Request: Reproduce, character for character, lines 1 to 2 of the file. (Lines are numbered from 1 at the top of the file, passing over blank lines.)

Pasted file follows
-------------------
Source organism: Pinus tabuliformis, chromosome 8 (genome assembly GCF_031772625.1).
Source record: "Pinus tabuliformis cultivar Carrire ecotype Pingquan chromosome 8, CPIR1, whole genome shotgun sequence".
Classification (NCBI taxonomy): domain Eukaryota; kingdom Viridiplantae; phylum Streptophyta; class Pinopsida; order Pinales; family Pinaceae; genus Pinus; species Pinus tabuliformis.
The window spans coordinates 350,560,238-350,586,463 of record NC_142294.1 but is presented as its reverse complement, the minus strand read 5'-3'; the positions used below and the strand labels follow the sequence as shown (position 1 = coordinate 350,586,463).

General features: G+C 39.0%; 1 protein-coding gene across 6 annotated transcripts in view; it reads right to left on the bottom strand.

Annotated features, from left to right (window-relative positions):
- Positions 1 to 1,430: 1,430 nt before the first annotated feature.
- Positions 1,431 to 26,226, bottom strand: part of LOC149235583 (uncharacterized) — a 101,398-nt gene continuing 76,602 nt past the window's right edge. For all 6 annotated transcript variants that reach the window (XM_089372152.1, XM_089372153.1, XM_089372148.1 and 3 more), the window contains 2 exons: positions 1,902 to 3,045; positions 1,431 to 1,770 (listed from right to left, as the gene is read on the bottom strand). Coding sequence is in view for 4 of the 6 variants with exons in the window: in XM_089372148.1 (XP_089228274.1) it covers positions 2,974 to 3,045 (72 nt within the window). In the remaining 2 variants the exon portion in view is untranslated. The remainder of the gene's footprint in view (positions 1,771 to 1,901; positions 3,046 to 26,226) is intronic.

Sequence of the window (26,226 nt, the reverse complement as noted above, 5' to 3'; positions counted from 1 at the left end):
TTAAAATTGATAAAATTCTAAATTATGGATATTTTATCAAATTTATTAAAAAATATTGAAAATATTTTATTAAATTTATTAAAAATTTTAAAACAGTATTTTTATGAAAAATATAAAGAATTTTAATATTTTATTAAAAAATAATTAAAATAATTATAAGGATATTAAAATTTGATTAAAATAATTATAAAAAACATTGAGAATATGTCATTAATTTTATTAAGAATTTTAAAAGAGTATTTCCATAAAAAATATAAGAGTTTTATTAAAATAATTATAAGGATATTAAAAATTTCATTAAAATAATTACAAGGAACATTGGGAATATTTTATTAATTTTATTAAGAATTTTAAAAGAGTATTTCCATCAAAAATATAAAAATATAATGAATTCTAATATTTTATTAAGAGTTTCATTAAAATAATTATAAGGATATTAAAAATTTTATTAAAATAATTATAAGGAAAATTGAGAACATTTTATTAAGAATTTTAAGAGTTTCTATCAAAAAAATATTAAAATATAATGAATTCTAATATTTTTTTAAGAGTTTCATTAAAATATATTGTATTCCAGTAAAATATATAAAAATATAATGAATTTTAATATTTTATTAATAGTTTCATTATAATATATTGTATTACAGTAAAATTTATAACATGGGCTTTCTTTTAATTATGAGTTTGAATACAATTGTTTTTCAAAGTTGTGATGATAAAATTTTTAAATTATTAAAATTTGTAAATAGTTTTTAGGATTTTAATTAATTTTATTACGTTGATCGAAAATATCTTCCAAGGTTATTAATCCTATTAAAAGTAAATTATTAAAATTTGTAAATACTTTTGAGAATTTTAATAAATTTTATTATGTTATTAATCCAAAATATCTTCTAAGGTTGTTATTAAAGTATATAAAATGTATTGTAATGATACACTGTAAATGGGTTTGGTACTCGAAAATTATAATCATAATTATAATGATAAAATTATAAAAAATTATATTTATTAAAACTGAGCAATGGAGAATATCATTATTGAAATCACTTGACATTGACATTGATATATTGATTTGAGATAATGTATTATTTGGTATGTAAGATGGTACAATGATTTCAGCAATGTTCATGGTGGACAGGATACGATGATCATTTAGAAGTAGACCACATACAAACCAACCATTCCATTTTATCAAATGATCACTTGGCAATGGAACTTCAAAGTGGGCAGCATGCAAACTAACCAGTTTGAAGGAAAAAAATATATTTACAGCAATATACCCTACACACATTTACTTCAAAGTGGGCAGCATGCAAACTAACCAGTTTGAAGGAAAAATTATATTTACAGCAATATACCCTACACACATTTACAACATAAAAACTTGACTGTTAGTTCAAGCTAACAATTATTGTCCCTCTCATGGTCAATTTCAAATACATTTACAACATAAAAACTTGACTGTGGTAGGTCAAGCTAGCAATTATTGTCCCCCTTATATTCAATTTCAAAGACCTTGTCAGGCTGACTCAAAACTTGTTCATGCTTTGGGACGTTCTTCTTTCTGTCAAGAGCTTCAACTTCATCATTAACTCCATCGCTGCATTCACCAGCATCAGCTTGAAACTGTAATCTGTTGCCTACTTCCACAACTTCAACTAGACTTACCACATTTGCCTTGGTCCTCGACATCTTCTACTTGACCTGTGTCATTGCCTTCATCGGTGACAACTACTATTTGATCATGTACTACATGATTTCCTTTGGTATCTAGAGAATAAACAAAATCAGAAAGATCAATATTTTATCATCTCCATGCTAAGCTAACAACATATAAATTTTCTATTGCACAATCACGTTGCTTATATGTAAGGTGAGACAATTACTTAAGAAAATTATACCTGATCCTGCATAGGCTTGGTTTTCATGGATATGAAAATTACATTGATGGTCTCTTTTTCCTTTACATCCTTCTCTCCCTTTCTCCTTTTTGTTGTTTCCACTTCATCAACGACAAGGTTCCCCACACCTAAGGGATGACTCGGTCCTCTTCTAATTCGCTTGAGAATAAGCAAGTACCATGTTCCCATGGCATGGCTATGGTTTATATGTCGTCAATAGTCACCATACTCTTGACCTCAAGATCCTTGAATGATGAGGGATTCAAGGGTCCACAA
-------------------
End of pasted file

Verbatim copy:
Source organism: Pinus tabuliformis, chromosome 8 (genome assembly GCF_031772625.1).
Source record: "Pinus tabuliformis cultivar Carrire ecotype Pingquan chromosome 8, CPIR1, whole genome shotgun sequence".